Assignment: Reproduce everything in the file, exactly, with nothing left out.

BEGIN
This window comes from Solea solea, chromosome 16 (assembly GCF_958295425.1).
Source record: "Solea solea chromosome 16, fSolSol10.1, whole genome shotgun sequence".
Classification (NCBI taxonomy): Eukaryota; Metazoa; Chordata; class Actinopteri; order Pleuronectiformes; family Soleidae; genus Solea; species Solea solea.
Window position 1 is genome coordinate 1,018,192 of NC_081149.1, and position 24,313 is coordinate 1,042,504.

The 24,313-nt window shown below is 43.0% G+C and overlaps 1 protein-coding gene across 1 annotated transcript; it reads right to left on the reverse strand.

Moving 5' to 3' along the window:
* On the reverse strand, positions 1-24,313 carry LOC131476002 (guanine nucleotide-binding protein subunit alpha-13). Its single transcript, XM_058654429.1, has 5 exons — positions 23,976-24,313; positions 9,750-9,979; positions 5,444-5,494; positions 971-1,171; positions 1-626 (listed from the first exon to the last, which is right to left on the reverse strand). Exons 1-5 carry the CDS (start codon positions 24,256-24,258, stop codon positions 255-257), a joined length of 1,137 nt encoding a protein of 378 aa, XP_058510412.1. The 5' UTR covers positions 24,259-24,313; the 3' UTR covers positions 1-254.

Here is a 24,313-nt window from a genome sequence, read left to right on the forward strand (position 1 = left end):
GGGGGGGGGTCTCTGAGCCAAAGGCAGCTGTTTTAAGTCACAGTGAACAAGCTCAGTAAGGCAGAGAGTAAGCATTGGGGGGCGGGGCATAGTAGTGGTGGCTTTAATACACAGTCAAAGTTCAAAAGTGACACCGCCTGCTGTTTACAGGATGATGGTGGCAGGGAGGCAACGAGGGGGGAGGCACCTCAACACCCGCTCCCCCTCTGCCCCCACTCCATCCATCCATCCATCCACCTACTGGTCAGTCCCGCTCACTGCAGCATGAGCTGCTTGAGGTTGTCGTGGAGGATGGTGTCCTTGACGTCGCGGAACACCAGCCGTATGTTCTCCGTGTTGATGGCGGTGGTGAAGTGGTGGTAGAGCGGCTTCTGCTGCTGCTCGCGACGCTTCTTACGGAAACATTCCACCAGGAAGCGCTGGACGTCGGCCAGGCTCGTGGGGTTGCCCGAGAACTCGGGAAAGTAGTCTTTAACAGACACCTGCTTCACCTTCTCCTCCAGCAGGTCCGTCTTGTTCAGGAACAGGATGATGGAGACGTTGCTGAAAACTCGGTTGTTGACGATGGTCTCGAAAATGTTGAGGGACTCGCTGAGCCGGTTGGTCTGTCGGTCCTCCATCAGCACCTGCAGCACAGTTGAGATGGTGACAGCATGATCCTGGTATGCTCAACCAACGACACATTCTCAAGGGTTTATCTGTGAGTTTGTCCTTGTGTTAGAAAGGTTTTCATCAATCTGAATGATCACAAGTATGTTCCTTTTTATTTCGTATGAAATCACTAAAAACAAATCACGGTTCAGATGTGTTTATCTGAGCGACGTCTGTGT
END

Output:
This window comes from Solea solea, chromosome 16 (assembly GCF_958295425.1).
Source record: "Solea solea chromosome 16, fSolSol10.1, whole genome shotgun sequence".
Classification (NCBI taxonomy): Eukaryota; Metazoa; Chordata; class Actinopteri; order Pleuronectiformes; family Soleidae; genus Solea; species Solea solea.
Window position 1 is genome coordinate 1,018,192 of NC_081149.1, and position 24,313 is coordinate 1,042,504.

The 24,313-nt window shown below is 43.0% G+C and overlaps 1 protein-coding gene across 1 annotated transcript; it reads right to left on the reverse strand.

Moving 5' to 3' along the window:
* On the reverse strand, positions 1-24,313 carry LOC131476002 (guanine nucleotide-binding protein subunit alpha-13). Its single transcript, XM_058654429.1, has 5 exons — positions 23,976-24,313; positions 9,750-9,979; positions 5,444-5,494; positions 971-1,171; positions 1-626 (listed from the first exon to the last, which is right to left on the reverse strand). Exons 1-5 carry the CDS (start codon positions 24,256-24,258, stop codon positions 255-257), a joined length of 1,137 nt encoding a protein of 378 aa, XP_058510412.1. The 5' UTR covers positions 24,259-24,313; the 3' UTR covers positions 1-254.

Here is a 24,313-nt window from a genome sequence, read left to right on the forward strand (position 1 = left end):
GGGGGGGGGTCTCTGAGCCAAAGGCAGCTGTTTTAAGTCACAGTGAACAAGCTCAGTAAGGCAGAGAGTAAGCATTGGGGGGCGGGGCATAGTAGTGGTGGCTTTAATACACAGTCAAAGTTCAAAAGTGACACCGCCTGCTGTTTACAGGATGATGGTGGCAGGGAGGCAACGAGGGGGGAGGCACCTCAACACCCGCTCCCCCTCTGCCCCCACTCCATCCATCCATCCATCCACCTACTGGTCAGTCCCGCTCACTGCAGCATGAGCTGCTTGAGGTTGTCGTGGAGGATGGTGTCCTTGACGTCGCGGAACACCAGCCGTATGTTCTCCGTGTTGATGGCGGTGGTGAAGTGGTGGTAGAGCGGCTTCTGCTGCTGCTCGCGACGCTTCTTACGGAAACATTCCACCAGGAAGCGCTGGACGTCGGCCAGGCTCGTGGGGTTGCCCGAGAACTCGGGAAAGTAGTCTTTAACAGACACCTGCTTCACCTTCTCCTCCAGCAGGTCCGTCTTGTTCAGGAACAGGATGATGGAGACGTTGCTGAAAACTCGGTTGTTGACGATGGTCTCGAAAATGTTGAGGGACTCGCTGAGCCGGTTGGTCTGTCGGTCCTCCATCAGCACCTGCAGCACAGTTGAGATGGTGACAGCATGATCCTGGTATGCTCAACCAACGACACATTCTCAAGGGTTTATCTGTGAGTTTGTCCTTGTGTTAGAAAGGTTTTCATCAATCTGAATGATCACAAGTATGTTCCTTTTTATTTCGTATGAAATCACTAAAAACAAATCACGGTTCAGATGTGTTTATCTGAGCGACGTCTGTGT